I recently attended a conference in Leicester focused on the role of the manufacturers in the Levelling-Up. Through this short piece, I’m sharing my thoughts on what the event means for manufacturers and young people in the region.
The events brought together by Morningside Pharmaceuticals, Midlands Engine, Make UK, East Midlands Chamber of Commerce and Centre for Social Justice really helped me grasp levelling up better. Moreover, It made me think about what this means for young people in our region. Like many young professionals, levelling-up wasn’t a familiar term to me prior.
As attendees were expected to share their thoughts on the topic, I naturally did some preparation.
My first question to myself was: What is levelling up?
Levelling up was also mentioned in the Queen’s speech who said that ‘’the government would level up opportunities across all parts of the United Kingdom’’. In simple terms, a wide variety of measures (employment rates, pay, health and formal education) indicate that there is a big inequality between the different regions in the UK.
In addition, there seems to be a broad agreement that the central issue is the difference in productivity levels between the regions, explained as the amount of gross value added, GVA, per hour worked.
What does levelling up mean for young people?
Research from the Institute for Fiscal Studies (IFS) found that the midlands fall way behind London and South (see figures 1 & 2 below), which means that our region eventually loses young talent willing to migrate to ‘’better’’ regions. GVA rate for the East Midlands stands only 9th out of 12 regions, just above NI, Wales and Yorkshire. Figure 2 shows that the midlands are the worst in the country regarding spending on R&D. To me, that means that the local government and education institutions need to step up R&D investment which will then lead to an improvement to GVA and other measures.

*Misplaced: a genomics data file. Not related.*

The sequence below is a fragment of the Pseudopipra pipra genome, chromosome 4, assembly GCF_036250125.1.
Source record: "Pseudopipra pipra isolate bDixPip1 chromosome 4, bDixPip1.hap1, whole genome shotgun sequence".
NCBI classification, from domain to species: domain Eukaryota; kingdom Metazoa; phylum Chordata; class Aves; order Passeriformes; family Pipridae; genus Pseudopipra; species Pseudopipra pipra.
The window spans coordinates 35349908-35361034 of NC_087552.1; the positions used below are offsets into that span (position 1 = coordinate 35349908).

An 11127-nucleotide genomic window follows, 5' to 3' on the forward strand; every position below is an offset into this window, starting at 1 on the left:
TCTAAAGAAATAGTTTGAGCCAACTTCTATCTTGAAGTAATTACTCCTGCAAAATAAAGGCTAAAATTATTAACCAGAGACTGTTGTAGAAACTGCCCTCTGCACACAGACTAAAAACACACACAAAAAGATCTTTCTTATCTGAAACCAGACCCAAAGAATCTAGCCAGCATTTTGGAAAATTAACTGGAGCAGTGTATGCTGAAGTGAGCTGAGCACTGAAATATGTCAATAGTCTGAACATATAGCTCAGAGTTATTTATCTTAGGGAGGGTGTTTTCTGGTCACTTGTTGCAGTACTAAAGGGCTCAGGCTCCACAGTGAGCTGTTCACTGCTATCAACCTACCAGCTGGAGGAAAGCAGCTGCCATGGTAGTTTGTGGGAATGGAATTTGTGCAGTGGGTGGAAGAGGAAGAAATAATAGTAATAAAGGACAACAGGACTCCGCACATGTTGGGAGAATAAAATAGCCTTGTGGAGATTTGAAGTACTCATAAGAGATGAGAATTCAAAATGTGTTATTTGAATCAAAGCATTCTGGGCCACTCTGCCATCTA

On the positive side, during 2021 the government announced an extra £111 to fund work placements and training for 16 to 24-year-olds in England. With covid proving a barrier to apprenticeships and young people development, the government added incentives for companies taking apprentices. I also know that there are many initiatives in the midlands that are working hard to reach out to the most disadvantaged and close the gap with other regions.
As a young professional based in the midlands and a board member of Generation Next, I think that our organisations should be prioritising levelling-up. We could do this by raising awareness and influencing change in our members and so on.
A key element that was emphasised in the event I attended was the development of partnerships between education and the private sector. For example, in 2016 Hardy Signs founded a ‘Sign and Print’ academy in partnership with Burton and South Derbyshire College. This project has helped the company and the college to strengthen the provision for the students; create at least 10 jobs for 10 work-ready sign makers and provide a wealth of opportunities for students of textile, design and other courses. The professional training and the hands-on experience has resulted in better soft skills and eventually higher productivity levels.